The eight data protection principles

data protect

There are eight principles for handling personal information under Schedule 1, Part 1 of the Data Protection Act 1998 (DPA 1998). Your employer is a “data controller”. These principles require employers to handle personal information safely. Every employer must adhere to the principles.

 

 1

 

Personal data shall be processed fairly and lawfully and, in particular, shall not be processed unless:at least one of the conditions in Schedule 2 of the DPA 1998 is met, and in the case of sensitive personal data, at least one of the conditions in Schedule 3 is also met.

 

 2

 

Personal data shall be obtained only for one or more specified and lawful purposes, and shall not be further processed in any manner incompatible with that purpose or those purposes.

 

 3

 

Personal data shall be adequate, relevant and not excessive in relation to the purpose or purposes for which they are processed.

 

 4

 

Personal data shall be accurate and, where necessary, kept up to date.

 

 5

 

Personal data that is processed for any purpose or purposes shall not be kept for longer than is necessary for that purpose or those purposes.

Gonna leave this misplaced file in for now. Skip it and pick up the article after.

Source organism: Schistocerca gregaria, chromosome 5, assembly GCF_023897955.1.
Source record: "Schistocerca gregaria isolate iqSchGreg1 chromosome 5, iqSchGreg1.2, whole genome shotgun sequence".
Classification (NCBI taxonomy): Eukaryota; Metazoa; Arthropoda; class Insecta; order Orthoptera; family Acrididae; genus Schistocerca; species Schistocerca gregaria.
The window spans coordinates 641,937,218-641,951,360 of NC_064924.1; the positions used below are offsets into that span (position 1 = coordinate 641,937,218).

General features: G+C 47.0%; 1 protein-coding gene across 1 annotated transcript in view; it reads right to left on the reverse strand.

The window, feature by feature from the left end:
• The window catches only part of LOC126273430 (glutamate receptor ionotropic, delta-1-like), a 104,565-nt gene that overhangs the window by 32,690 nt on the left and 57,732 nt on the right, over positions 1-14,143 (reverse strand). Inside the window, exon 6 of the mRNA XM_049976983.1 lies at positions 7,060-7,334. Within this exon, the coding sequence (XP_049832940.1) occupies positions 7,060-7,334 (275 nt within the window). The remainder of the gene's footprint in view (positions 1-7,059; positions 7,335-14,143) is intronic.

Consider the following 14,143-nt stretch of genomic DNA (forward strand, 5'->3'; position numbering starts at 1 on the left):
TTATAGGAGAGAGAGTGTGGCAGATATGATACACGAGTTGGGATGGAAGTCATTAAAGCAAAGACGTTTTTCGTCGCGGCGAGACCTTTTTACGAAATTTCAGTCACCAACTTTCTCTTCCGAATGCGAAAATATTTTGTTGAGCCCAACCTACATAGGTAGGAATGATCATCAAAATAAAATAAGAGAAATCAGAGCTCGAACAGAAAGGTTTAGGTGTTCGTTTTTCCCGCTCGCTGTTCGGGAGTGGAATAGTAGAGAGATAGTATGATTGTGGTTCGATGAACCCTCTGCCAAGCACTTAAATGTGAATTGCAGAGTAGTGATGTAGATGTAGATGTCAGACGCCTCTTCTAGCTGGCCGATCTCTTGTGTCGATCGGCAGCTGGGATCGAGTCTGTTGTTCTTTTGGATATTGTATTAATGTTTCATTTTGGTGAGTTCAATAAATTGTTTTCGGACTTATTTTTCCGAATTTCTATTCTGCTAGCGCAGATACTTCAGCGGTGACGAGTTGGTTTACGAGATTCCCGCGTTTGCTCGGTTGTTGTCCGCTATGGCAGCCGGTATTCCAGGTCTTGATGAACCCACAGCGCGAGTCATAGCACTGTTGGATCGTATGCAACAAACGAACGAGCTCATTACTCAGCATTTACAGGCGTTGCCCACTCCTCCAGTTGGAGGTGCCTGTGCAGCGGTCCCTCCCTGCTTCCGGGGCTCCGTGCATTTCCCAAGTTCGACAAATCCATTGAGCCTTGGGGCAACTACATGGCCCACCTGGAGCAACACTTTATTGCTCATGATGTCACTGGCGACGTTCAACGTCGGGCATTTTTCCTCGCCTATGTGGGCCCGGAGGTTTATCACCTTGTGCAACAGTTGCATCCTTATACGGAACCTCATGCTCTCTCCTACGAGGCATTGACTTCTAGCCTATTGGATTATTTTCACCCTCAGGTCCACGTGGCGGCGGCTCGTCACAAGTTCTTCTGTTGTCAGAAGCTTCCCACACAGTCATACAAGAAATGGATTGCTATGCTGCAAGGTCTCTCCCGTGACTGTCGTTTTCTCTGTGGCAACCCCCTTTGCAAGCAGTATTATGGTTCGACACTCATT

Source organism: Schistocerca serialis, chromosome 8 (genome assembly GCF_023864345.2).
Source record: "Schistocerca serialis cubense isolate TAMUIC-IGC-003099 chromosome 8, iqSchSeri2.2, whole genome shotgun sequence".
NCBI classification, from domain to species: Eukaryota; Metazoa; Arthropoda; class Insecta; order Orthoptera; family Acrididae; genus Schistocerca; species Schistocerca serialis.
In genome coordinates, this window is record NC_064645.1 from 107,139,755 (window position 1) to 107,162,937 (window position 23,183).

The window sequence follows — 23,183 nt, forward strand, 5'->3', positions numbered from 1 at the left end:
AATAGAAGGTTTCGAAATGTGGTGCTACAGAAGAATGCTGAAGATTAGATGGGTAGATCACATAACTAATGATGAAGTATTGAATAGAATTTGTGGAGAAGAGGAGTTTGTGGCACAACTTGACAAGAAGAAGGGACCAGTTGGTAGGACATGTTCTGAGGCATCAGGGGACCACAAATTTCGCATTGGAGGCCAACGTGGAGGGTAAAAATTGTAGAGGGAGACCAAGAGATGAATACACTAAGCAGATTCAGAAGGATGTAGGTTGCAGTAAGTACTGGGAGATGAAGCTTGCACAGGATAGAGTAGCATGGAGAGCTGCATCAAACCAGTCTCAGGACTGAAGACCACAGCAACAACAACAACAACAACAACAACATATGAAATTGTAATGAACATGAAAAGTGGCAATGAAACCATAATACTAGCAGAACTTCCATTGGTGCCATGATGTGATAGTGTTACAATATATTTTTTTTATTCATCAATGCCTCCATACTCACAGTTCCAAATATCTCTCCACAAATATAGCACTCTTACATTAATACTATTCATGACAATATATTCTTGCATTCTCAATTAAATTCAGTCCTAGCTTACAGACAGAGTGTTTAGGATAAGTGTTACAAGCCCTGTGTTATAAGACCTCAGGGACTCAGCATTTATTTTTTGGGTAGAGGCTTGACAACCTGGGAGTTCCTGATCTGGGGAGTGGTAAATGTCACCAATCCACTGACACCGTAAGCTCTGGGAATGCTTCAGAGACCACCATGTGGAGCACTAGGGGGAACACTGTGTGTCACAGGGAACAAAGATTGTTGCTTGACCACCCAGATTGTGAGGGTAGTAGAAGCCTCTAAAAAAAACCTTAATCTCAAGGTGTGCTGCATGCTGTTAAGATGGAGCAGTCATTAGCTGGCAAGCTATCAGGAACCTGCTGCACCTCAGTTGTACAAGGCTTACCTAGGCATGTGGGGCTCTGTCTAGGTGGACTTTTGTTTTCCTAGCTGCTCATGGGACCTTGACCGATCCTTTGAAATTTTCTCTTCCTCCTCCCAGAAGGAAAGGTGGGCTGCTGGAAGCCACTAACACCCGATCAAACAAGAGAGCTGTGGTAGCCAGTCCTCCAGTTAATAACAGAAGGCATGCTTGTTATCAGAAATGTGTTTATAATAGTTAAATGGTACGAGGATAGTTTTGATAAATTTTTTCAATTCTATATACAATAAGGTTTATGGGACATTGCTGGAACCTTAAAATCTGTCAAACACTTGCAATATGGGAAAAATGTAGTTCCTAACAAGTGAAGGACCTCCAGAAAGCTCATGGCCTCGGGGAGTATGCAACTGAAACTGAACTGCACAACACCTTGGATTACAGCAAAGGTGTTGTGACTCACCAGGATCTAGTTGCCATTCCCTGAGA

6

 

Personal data shall be processed in accordance with the rights of data subjects under the DPA 1998.

 

 7

 

Appropriate technical and organisational measures shall be taken against unauthorised or unlawful processing of personal data and against accidental loss or destruction of, or damage to, personal data.

 

 

Personal data shall not be transferred to a country or territory outside the European Economic Area (which includes the EU countries, Liechtenstein, Iceland and Norway) unless that country ensures an adequate level of protection for the rights and freedoms of data subjects in relation to the processing of personal data.

 

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ICO – The Data Protection Principles

 

Case Study

In the Scottish case of Collins v First Quench Retailing Ltd [2003], Ms Jacqueline Collins was awarded £179,000 from her employers when the off-license she managed was robbed. Ms Collins had been the manager of Victoria Wine, run by First Quench Retailing, for about ten years. When Mrs Collins started in the shop she had been concerned about security and raised this with management. Since 1977 there had been 13 reported crimes at the shop, including five thefts, one minor assault, one serious assault and one assault with intent to rob. There were two armed robberies in 1994 and four... Read More
Ms Jacqueline Collins was awarded £179,000 from her employers when the off-license she managed was robbed.Collins v First Quench Retailing Ltd
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